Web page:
Juliet Wilson
This is a magnificent novel, a surreal but sometimes brutally realistic wander through the live of a convict colony on an island off Van Dieman's Land (now Tasmania). William Buelow Gould, a convict is ordered to paint a book of fish and in the process learns to love fish and to wonder very much about the relationships between humans and the environment and between the native peoples of the island and their brutal colonisers, not to mention the convicts. It's a book with much food for thought an ...more
I'm not sure what the point of this book was. It started with such an intriguing premise: the unnamed narrator finds a seemingly incomprehensible book, called The Book of Fish, written and illustrated by a convict. He becomes obsessed with it and can't stop reading it, until one day it dissolves into a pile of salt water.

And that's where I lost interest.
Look, I'm all for learning about local history, especially as Tasmania is a place I don't know much about. I was not impressed, then, when what
Reviews for this book have called it the first great book of the twenty-first century, and when you get through it, it's hard to disagree. Flanagan is a writer of Nabokovian proportions -- he owns the language in a way that few, if any, living writers do. The soul of the thing is incredible, as is its potent mixture of beauty and brutality. It's at once confounding and totally appropriate that this was written by a former butcher.
Jeanette (jema)
This book took me ages to read simply cause of the language and the way it was written. I both loved it and loathed it in equal measure. It is complex but funny. I am not sure I actually understood all of it.
Patrick Gibson
If you like joyless and bleak writing, that reads like a transcript of a very bad dream, this book is for you. If you would enjoy inhabiting a world where everything is covered with slime, mould and other sundry excrescences you may find pleasure in this book's pages. When you read this book, you are immersed in a delusional and deranged mind-space.

Van Dieman Land (p.k.a. Tasmania) in the first half of the 19th Century provides one of the most gothic settings an author could ever want for a nov
I like books with epic, transcendent endings, and this one's a doozy. Forget about the brain-teaser historicity and focus on the metaphysics, the language, and the fish.

God damn, the fish.

There are motions that reek of Borges, Marquez, etc. There are parts where he pre-emptively schools David Mitchell when it comes to the intersection and construction of human and national identity, the recursive and linear aspects of history, and the ecstatic use of period dialect. But those have all been done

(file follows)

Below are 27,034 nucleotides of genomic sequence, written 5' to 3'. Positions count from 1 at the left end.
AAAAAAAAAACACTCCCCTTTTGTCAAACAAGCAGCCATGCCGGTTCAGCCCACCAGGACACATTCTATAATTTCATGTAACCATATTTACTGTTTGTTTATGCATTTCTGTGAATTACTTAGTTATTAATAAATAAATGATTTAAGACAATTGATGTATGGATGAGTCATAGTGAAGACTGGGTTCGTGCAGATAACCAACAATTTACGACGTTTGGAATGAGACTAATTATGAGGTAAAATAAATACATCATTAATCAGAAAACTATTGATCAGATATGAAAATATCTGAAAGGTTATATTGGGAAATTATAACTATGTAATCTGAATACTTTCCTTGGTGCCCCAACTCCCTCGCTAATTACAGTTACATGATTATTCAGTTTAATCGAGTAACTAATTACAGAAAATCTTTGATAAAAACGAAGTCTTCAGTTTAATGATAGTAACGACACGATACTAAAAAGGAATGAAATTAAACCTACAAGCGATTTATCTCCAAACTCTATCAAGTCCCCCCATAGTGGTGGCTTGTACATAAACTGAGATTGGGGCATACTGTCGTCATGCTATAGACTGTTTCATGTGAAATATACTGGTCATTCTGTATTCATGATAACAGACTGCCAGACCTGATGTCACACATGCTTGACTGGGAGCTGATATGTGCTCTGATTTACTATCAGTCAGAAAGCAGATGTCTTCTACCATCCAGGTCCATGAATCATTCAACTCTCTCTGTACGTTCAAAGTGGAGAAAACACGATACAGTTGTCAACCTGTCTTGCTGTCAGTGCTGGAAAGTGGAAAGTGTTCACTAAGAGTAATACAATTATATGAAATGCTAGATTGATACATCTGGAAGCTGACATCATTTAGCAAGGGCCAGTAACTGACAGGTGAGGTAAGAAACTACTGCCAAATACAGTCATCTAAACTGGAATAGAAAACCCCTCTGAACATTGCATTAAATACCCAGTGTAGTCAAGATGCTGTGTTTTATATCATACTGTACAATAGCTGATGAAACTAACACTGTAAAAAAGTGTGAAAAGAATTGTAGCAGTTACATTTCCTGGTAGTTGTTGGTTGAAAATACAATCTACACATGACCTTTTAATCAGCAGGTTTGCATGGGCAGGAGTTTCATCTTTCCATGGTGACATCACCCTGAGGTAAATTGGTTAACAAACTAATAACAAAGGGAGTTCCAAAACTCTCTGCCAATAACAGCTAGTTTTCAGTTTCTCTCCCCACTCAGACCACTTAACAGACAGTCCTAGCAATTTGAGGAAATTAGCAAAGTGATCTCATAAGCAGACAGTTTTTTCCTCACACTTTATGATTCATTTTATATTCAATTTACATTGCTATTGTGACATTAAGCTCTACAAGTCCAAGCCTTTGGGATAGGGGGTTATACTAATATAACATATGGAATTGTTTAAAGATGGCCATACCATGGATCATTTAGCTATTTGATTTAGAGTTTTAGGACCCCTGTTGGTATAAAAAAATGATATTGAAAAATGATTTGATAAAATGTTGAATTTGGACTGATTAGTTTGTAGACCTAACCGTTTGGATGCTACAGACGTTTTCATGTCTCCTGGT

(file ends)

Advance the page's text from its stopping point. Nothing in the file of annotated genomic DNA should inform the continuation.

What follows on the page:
I know it's layman's criticism to toss around "masterpiece" and "genius," but they're far too tempting here. A 21st-century Moby-Dick and Melville could just as well have written much of it—if Melville had lived to have read Kafka! "What here I write, & what here I paint are Experiment & Prophecy—do not judge any of it by the shorten'd yardstick of what they call Literature & Art, those sick & broken compasses."
really quite an astounding book until the last 5 pages when it sinks under the weight of it's own ambition - or to put simply when it all turns to shit. a real shame for the first 395 pages odd it is a work of wonder and art. actually the hell with the last 5 pages this is a brillant book
Charmaine Clancy
Let me start by saying there needs to be registered support groups for people who have read this novel. Not just willy-nilly chat rooms, but certified psych support and medication ... lots of medication. For it is a lonely world when you've read those last few bitterly beautiful lines, left with but one thought, 'Whaaaaa?' There is no one to comfort you, you float alone in a metaphorical ocean, accusing family members when they don't pick up on your book references, 'What manner of fish are you? ...more
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Richard Flanagan (born 1961) is an author, historian and film director from Tasmania, Australia. He was president of the Tasmania University Union and a Rhodes Scholar. Each of his novels has attracted major praise. His first, Death of a River Guide (1994), was short-listed for the Miles Franklin Award, as were his next two, The Sound of One Hand Clapping (1997) and Gould's Book of Fish (2001). Hi ...more
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“So there you have it: two things & I can't bring them together & they are wrenching me apart. These two feelings, this knowledge of a world so awful, this sense of a life so extraordinary—how am I to resolve them?” 7 likes
“Is it easier for a man to live his life again as a fish, than to accept the wonder of being human? So alone, so frightened, so wanting for what we are afraid to give tongue to.” 6 likes